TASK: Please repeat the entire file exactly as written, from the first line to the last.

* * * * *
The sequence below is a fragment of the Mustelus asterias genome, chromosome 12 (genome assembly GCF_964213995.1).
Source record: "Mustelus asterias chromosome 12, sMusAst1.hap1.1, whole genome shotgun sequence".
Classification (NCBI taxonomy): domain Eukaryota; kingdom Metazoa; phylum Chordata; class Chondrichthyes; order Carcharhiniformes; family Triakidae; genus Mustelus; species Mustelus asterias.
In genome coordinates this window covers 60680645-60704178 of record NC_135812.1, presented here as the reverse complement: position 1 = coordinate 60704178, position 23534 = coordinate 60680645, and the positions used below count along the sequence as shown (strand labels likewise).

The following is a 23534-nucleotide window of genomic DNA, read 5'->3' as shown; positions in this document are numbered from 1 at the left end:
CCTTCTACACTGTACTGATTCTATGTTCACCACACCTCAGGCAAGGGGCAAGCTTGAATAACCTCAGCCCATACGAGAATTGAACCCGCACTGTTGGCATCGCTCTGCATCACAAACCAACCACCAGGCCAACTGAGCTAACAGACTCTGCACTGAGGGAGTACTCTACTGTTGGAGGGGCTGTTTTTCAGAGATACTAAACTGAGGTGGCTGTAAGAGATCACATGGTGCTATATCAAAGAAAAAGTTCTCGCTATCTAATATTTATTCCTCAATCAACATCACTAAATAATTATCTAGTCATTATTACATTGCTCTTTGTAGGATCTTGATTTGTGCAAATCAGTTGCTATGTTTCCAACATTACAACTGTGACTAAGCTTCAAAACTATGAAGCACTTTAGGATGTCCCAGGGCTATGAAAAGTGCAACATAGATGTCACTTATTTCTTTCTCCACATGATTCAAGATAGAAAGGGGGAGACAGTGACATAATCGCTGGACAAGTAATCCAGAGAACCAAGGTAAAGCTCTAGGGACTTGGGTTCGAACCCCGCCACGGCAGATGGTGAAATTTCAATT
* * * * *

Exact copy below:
The sequence below is a fragment of the Mustelus asterias genome, chromosome 12 (genome assembly GCF_964213995.1).
Source record: "Mustelus asterias chromosome 12, sMusAst1.hap1.1, whole genome shotgun sequence".
Classification (NCBI taxonomy): domain Eukaryota; kingdom Metazoa; phylum Chordata; class Chondrichthyes; order Carcharhiniformes; family Triakidae; genus Mustelus; species Mustelus asterias.
In genome coordinates this window covers 60680645-60704178 of record NC_135812.1, presented here as the reverse complement: position 1 = coordinate 60704178, position 23534 = coordinate 60680645, and the positions used below count along the sequence as shown (strand labels likewise).

The following is a 23534-nucleotide window of genomic DNA, read 5'->3' as shown; positions in this document are numbered from 1 at the left end:
CCTTCTACACTGTACTGATTCTATGTTCACCACACCTCAGGCAAGGGGCAAGCTTGAATAACCTCAGCCCATACGAGAATTGAACCCGCACTGTTGGCATCGCTCTGCATCACAAACCAACCACCAGGCCAACTGAGCTAACAGACTCTGCACTGAGGGAGTACTCTACTGTTGGAGGGGCTGTTTTTCAGAGATACTAAACTGAGGTGGCTGTAAGAGATCACATGGTGCTATATCAAAGAAAAAGTTCTCGCTATCTAATATTTATTCCTCAATCAACATCACTAAATAATTATCTAGTCATTATTACATTGCTCTTTGTAGGATCTTGATTTGTGCAAATCAGTTGCTATGTTTCCAACATTACAACTGTGACTAAGCTTCAAAACTATGAAGCACTTTAGGATGTCCCAGGGCTATGAAAAGTGCAACATAGATGTCACTTATTTCTTTCTCCACATGATTCAAGATAGAAAGGGGGAGACAGTGACATAATCGCTGGACAAGTAATCCAGAGAACCAAGGTAAAGCTCTAGGGACTTGGGTTCGAACCCCGCCACGGCAGATGGTGAAATTTCAATT